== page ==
Marquez began her public health career with Shift Positive as an intern. She was hired after earning a bachelor’s degree in health promotion from UTEP in 2014. Garcia also interned with the initiative before being employed as their outreach specialist in 2016.

The internships enabled both UTEP graduates to supplement the knowledge they acquired in class with real-world experiences. They received training on alcohol-related policy from national experts and developed additional skills and competencies to address underage and binge drinking in the community.

“Interning at Shift Positive is what led us to become involved in advocacy and policy change,” said Garcia, who moved to Washington, D.C., in January 2018. “We like to tell students that internships are so important. It’s a great way to get your career started and see what you’re passionate about.”

A dozen UTEP health promotion students and the Alcohol Impact Network’s community partners pitched in to conduct the Sportspark’s 15-question survey that Garcia and Marquez developed.

A total of 902 people were interviewed: 300 over the phone and 602 face-to-face or online. Sixty-two percent of respondents answered “no” when they were asked if they thought it was a good idea for alcohol to be served at the Sportspark.

When asked if they had ever witnessed negative or inappropriate behavior due to alcohol consumption at the Sportspark, 73 percent answered no. But when asked about specific behaviors, 37 percent said they had seen adults showing signs of intoxication and 32 percent said they had seen alcohol-related yelling or verbal arguments. Thirty-one percent said they had seen adults driving with youth after consuming alcohol.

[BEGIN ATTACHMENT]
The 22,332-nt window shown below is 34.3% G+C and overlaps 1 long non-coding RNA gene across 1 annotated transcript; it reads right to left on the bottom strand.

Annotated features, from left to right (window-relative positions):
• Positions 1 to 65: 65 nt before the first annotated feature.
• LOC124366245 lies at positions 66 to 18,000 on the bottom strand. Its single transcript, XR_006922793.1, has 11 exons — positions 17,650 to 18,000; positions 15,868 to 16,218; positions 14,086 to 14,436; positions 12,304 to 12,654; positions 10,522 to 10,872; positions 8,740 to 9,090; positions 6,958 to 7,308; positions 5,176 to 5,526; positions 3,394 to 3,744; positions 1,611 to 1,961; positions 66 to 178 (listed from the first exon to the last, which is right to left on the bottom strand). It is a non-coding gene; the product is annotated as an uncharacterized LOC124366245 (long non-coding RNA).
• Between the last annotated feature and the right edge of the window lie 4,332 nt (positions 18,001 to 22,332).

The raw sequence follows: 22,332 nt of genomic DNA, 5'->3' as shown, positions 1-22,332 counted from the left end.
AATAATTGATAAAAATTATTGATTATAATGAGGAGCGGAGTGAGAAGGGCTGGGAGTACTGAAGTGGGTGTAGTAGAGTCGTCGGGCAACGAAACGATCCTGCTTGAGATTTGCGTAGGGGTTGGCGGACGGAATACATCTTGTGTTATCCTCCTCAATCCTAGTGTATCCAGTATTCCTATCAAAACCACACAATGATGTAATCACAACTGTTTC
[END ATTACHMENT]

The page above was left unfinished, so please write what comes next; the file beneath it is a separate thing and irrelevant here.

“It was really important to have those detailed scenarios because it opened (respondents’) eyes to that behavior that was happening at the Sportspark,” Garcia said.

Before the survey’s results were presented to the court, Garcia and Marquez met with each of the four commissioners and the county judge to answer questions about the survey and cover all their bases.

Even though they struck out with one commissioner, the motion passed to ban alcohol at the Sportspark.

This was the second time that Garcia and Marquez succeeded in changing policy related to alcohol.

They worked with Shift Positive to pass a social host ordinance in El Paso that made it illegal to provide an environment where underage drinking takes place. City Council approved the ordinance in December 2016.

“I don’t drink, but I’m not against it,” Marquez said. “We are not about prohibition, but we know that communities can control the alcohol environment by creating safer environments that contribute to reductions in alcohol-related harm.”

Garcia and Marquez presented their study at the fall 2017 UTEP Graduate Student Research Expo. They also hosted an advocacy training for students in November.

“We want to show students that it’s not impossible to make a difference in the community, and if you get involved with health policy, you can have a large impact in El Paso,” Garcia said.

Author:  Laura L. Acosta – UTEP Communications